City Water, Light and Power is requesting a base rate increase and a new tax and blaming it on the cold summer.
Customers of CWLP have seen rate increases when they use more power, and now they are being asked for an increase because they use less power.
I requested information from CWLP under the Freedom of Information Act, and I believe it shows the rate increases the past several years can be attributed to the wind-power contract that was coerced by the Sierra Club.
This contract is a 10-year contract with NextEnergy Resources (formerly FPL Energy).
CWLP is purchasing energy from two wind farms in northern Iowa – Hancock Farms and Crystal Farms Wind Farms. The purchases began in November 2008, so the contract should end in October 2018.
CWLP does not need this power, as it already has excess generating capacity to sell power on the open market.
Reviewing internal financial statements from November 2008 through July 2014 reveals losses of over $70 million related to this contract, and the losses are escalating.
For fiscal year 2013, the loss was over $16 million, and for fiscal year 2014 it was $15.9 million. For the first four months of fiscal year 2015, the loss is $7 million – so on pace for $21 million.
Meanwhile, public records show NextEnergy earned $229 million in the second quarter of 2014. Why are we subsidizing them?
It is fundamentally dishonest to blame the current financial situation at CWLP on cold weather when it loses so much on this disastrous contract. It would harm the poor, middle class and businesses to permanently raise rates when the losses will disappear.
It also has greatly harmed the employees of CWLP and all city employees by diverting funds that could be used for pension payments, raises, plant upgrades and infrastructure. CWLP employees have been blamed for inefficiencies when the losses clearly are not their fault, but the fault of previous management and the contract itself.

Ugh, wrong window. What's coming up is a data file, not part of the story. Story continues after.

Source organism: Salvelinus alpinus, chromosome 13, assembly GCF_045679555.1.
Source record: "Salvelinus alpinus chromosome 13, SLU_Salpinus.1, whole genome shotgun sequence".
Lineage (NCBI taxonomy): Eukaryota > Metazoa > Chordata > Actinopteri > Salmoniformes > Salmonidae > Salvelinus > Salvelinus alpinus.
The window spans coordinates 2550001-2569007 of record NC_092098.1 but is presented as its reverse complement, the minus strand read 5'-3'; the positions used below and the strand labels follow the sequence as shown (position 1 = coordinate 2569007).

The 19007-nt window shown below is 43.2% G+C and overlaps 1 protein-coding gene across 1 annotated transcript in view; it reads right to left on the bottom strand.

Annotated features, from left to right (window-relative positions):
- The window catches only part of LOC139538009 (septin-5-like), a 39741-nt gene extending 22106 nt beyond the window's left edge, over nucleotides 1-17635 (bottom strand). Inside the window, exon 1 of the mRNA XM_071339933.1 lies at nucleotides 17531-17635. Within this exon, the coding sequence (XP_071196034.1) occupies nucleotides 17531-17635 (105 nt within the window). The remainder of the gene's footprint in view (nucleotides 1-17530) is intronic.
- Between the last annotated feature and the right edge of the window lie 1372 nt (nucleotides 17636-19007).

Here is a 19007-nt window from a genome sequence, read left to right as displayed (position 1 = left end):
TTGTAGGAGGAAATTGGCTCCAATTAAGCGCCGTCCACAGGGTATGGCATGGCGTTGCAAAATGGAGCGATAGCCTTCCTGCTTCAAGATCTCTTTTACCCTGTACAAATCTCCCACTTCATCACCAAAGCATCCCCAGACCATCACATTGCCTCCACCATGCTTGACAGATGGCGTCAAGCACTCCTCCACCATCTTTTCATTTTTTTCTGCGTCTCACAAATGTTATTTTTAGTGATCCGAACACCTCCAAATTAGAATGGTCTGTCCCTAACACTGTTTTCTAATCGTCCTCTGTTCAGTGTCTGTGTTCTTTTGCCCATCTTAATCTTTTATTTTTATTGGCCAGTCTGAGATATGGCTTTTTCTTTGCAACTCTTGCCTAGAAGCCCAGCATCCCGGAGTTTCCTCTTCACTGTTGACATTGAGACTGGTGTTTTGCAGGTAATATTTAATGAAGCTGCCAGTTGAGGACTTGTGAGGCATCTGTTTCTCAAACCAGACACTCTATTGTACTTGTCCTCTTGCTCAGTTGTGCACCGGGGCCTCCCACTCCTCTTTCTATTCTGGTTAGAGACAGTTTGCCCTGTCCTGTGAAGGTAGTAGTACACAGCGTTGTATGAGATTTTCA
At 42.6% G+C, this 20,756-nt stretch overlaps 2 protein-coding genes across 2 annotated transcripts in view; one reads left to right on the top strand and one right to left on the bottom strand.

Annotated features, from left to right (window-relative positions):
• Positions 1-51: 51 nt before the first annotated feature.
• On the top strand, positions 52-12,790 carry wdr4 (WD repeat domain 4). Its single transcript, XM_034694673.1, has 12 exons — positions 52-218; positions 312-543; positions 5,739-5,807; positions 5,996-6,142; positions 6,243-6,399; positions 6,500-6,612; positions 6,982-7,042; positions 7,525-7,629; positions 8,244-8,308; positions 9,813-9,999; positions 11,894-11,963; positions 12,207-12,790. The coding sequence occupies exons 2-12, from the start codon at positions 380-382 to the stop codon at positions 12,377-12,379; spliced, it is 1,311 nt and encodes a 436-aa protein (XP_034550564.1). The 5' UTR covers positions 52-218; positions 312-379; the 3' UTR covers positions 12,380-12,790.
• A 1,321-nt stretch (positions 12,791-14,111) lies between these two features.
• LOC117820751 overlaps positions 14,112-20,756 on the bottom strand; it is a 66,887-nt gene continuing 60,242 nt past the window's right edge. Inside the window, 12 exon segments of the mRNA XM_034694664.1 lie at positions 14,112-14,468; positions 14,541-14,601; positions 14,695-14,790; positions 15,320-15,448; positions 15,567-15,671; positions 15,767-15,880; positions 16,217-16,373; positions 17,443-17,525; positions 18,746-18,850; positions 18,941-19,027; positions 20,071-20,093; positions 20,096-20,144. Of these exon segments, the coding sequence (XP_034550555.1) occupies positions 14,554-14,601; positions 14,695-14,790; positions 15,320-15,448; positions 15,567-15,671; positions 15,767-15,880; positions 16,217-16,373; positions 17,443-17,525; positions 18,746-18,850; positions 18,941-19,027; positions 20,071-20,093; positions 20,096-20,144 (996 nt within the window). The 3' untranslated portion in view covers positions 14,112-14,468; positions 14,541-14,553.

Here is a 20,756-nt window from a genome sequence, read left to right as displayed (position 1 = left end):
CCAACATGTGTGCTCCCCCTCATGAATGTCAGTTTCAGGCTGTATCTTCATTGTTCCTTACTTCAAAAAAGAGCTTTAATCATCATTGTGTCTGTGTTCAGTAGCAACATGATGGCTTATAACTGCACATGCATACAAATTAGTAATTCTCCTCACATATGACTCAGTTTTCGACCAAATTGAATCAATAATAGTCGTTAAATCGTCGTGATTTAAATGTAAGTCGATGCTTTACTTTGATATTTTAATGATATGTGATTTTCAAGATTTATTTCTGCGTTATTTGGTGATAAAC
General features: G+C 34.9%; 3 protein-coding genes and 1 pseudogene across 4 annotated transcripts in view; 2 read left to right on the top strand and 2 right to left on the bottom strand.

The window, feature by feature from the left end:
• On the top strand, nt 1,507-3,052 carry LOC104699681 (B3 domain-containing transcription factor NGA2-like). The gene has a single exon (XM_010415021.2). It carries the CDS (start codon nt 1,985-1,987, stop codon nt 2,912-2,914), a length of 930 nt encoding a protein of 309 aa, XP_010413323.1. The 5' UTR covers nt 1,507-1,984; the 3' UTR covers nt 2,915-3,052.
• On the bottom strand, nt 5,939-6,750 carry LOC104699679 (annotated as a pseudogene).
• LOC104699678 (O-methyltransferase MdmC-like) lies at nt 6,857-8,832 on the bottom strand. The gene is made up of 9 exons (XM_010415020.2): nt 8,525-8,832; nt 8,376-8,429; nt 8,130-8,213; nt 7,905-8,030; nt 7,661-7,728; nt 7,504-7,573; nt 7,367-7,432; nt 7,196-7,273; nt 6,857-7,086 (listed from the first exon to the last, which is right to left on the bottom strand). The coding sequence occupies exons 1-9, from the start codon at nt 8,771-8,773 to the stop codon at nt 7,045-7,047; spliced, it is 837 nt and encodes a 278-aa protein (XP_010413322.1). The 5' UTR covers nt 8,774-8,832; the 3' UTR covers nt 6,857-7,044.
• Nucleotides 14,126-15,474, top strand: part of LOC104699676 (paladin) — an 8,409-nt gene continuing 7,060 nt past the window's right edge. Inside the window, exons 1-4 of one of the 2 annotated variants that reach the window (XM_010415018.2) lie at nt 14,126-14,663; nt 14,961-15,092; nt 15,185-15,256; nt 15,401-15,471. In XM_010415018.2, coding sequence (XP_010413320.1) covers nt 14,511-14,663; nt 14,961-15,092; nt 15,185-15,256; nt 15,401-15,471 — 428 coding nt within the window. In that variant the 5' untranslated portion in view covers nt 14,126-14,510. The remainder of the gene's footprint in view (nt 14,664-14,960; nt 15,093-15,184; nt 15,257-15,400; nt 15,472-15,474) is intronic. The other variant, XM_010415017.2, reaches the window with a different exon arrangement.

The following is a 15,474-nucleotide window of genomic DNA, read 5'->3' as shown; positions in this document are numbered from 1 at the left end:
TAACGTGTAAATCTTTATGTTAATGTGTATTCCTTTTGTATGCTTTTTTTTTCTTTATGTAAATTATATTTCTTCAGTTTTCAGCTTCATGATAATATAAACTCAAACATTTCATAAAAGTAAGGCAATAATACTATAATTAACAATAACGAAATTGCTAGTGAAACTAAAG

Individuals and businesses continually have been hit up for more money when the contract in question was not for their benefit. They could have used the money to stimulate Springfield’s economy instead of pouring it down the drain.
Essentially, all the consumers at CWLP and the city have given over $70 million, and potentially around $100 million, in corporate welfare to a few corporate entities and have received no benefit in return.
The contract itself, I believe, was done in an unscrupulous manner. From what I understand, the Sierra Club threatened CWLP that it would block the permits to build the new Dallman 4 plant if it didn’t cave in to its request to purchase wind power.
This threat occurred even though CWLP had met all environmental regulations. Who would guarantee a purchase price for something they didn’t need when the future market price was unknown?
A contract done under duress or coercion can be determined to be invalid. Threatening to block the operation of a power plant with a lawsuit can certainly be considered coercion.
CWLP also says it needs this increase so it doesn’t violate its loan covenants. CWLP should renegotiate the loan covenants until the end of the wind contract. Private-sector companies have to renegotiate loan covenants all the time, as they cannot just raise prices to satisfy the lender.
I certainly do not believe the CWLP consumers should be hit with continuous permanent rate increases when the contract will end and hopefully another similar contract will not be signed.
Jack Hellner lives in Springfield.
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